option and if you do not specifiy this option you will get the default
locations. So you do not beak anything.


PS)
symlinks can be very useful :-D

> Guillaume makes a good point. It's not in cfengine's best interest if it
> can't be built/packaged/installed according to applicable standards.
>



--
********************************************************************
* Bas van der Vlies e-mail: ba...@sara.nl *
* SARA - Academic Computing Services Amsterdam, The Netherlands *
********************************************************************

Mark Burgess

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May 11, 2009, 5:54:31 AM5/11/09
to Bas van der Vlies, help-c...@cfengine.org

I don't understand all this criticism. Nothing has changed except the
absence of CFINPUTS variable. The package maintainer still decides
with the workdir location.

Nothing has changed?? You are stressing me out for no reason ;-)

M

Bas van der Vlies wrote:
> Mark,
>
>
>
> I agree with Ed and Guillaume, why not let the package maintainer decide
> where configuration and binaries are stored with the ''--with-workdir''
> option and if you do not specifiy this option you will get the default
> locations. So you do not beak anything.
>
>
> PS)
> symlinks can be very useful :-D
>
>> Guillaume makes a good point. It's not in cfengine's best interest if it
>> can't be built/packaged/installed according to applicable standards.
>>
>
>
>

--

Bas van der Vlies

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May 11, 2009, 5:56:42 AM5/11/09
to Mark Burgess, help-c...@cfengine.org
Mark Burgess wrote:
> I don't understand all this criticism. Nothing has changed except the
> absence of CFINPUTS variable. The package maintainer still decides
> with the workdir location.
>
> Nothing has changed?? You are stressing me out for no reason ;-)
>
My apologies ;-) My impression was that the --with-workdir was gone.

> M
>
> Bas van der Vlies wrote:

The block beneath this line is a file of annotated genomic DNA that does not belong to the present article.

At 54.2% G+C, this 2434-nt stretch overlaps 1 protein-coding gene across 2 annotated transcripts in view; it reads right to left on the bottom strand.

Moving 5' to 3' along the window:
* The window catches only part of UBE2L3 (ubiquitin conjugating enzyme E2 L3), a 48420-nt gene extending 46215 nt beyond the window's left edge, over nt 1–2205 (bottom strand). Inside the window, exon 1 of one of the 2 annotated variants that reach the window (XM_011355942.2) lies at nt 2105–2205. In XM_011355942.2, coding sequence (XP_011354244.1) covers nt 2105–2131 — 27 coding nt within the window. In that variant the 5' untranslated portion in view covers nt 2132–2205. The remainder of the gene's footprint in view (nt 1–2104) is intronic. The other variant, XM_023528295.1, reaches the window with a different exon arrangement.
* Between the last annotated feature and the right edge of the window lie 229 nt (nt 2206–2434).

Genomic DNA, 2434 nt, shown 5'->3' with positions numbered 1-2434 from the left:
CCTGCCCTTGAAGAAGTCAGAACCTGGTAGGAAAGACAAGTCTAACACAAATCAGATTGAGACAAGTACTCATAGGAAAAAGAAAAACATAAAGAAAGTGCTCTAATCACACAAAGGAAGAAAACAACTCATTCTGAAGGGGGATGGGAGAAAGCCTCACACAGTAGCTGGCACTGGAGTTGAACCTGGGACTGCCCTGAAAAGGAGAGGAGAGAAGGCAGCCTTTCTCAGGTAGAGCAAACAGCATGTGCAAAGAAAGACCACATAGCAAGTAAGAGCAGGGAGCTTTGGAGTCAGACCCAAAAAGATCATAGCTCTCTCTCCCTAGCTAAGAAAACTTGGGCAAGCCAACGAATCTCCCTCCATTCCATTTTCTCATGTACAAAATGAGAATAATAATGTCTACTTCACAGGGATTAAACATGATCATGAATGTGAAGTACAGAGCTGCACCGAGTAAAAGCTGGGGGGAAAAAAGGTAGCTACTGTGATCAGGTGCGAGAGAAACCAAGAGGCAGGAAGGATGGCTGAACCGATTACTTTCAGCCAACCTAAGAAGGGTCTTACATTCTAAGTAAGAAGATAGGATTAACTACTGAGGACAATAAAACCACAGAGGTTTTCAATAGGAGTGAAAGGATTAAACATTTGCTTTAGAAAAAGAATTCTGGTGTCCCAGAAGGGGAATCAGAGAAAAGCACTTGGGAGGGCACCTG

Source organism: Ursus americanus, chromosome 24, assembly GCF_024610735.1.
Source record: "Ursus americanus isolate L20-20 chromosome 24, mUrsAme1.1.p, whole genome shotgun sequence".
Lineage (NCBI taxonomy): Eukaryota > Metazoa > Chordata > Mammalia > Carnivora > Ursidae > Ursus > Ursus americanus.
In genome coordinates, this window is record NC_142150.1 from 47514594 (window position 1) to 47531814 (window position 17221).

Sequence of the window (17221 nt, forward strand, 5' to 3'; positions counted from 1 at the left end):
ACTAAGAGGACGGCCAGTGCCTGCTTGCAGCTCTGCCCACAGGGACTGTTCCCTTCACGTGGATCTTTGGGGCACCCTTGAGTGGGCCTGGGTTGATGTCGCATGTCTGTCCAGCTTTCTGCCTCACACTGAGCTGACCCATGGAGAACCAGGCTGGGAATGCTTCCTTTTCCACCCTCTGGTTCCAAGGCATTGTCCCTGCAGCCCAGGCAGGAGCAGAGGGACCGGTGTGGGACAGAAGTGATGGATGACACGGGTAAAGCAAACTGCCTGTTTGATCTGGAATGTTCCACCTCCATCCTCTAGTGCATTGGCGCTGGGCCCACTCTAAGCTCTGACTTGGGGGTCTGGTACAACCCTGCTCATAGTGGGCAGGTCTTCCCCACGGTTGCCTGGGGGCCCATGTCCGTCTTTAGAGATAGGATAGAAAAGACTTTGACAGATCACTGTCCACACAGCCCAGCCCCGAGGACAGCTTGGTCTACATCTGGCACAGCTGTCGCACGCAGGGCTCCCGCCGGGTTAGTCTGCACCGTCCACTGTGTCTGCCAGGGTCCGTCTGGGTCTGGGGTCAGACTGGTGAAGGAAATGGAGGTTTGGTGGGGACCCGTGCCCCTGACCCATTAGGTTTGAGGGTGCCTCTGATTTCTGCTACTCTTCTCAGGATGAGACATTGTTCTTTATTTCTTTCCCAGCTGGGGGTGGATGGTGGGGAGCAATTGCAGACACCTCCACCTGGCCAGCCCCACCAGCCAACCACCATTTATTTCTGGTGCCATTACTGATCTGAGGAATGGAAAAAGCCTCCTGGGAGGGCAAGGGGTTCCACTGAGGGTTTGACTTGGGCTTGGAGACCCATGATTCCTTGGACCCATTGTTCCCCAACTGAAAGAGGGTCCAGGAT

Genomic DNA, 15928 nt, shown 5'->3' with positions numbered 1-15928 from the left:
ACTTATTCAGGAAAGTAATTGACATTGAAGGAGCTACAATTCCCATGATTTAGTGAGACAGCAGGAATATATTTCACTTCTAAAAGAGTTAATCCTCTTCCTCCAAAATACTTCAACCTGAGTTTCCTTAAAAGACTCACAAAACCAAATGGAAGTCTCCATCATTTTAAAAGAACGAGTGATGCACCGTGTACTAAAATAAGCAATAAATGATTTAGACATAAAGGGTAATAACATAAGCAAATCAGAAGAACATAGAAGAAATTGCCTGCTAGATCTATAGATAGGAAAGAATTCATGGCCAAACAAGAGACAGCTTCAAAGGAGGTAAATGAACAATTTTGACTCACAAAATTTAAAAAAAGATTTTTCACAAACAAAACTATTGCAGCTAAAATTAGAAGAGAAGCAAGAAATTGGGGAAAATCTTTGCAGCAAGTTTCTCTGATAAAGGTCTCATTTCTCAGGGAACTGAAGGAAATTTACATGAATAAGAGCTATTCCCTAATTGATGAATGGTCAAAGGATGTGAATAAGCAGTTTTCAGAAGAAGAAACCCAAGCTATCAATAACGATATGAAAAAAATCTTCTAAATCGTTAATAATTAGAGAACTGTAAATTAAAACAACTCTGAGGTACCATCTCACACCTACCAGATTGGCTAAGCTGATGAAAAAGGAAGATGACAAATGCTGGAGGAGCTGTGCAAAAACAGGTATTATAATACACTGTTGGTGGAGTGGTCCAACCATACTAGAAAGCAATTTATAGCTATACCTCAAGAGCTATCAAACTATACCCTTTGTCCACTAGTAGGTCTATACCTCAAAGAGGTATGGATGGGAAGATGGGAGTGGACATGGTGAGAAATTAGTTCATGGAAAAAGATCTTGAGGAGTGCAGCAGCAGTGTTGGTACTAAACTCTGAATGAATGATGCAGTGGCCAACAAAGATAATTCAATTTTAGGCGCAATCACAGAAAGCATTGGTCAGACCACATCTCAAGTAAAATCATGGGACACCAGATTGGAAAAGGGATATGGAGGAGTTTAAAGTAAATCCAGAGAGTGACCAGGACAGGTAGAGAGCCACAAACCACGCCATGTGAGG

>> Mark,
>>
>>
>>
>> I agree with Ed and Guillaume, why not let the package maintainer decide
>> where configuration and binaries are stored with the ''--with-workdir''
>> option and if you do not specifiy this option you will get the default
>> locations. So you do not beak anything.
>>
>>
>> PS)
>> symlinks can be very useful :-D
>>
>>> Guillaume makes a good point. It's not in cfengine's best interest if it
>>> can't be built/packaged/installed according to applicable standards.
>>>
>>
>>
>


--

Guillaume Rousse

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May 20, 2009, 7:06:53 PM5/20/09
to help-c...@cfengine.org
Mark Burgess a �crit :
> I don't understand all this criticism. Nothing has changed except the
> absence of CFINPUTS variable. The package maintainer still decides
> with the workdir location.
>
> Nothing has changed?? You are stressing me out for no reason ;-)
It has changed, as stated in my mail...

Point 1: if $workdir/input is a symlink, cf-agent will rename it first
to $workdir/inputs.cf-moved, then complains it does not found its
configuration:

[root@oberkampf ~]# ls -l /var/lib/cfengine
total 36
drwxr-xr-x 2 root root 4096 2009-05-21 00:53 bin/
lrwxrwxrwx 1 root root 13 2009-05-21 00:54 inputs -> /etc/cfengine/
drwxr-xr-x 2 root root 4096 2009-05-21 00:53 lastseen/
drwx------ 2 root root 4096 2009-05-21 00:53 modules/
drwx------ 2 root root 4096 2009-05-21 00:53 outputs/
drwx------ 2 root root 4096 2009-05-21 00:53 ppkeys/
-rw-r--r-- 1 root root 1024 2009-05-21 00:53 randseed
drwx------ 2 root root 4096 2009-05-21 00:53 rpc_in/
drwx------ 2 root root 4096 2009-05-21 00:53 rpc_out/
drwxr-xr-x 2 root root 4096 2009-05-21 00:53 state/

[root@oberkampf ~]# cf-agent
cf-promises needs to be installed in /var/lib/cfengine/bin for
pre-validation of full configuration
cf-agent was not able to get confirmation of promises from cf-promises,
so going to failsafe
Can't stat file /var/lib/cfengine/inputs/failsafe.cf for parsing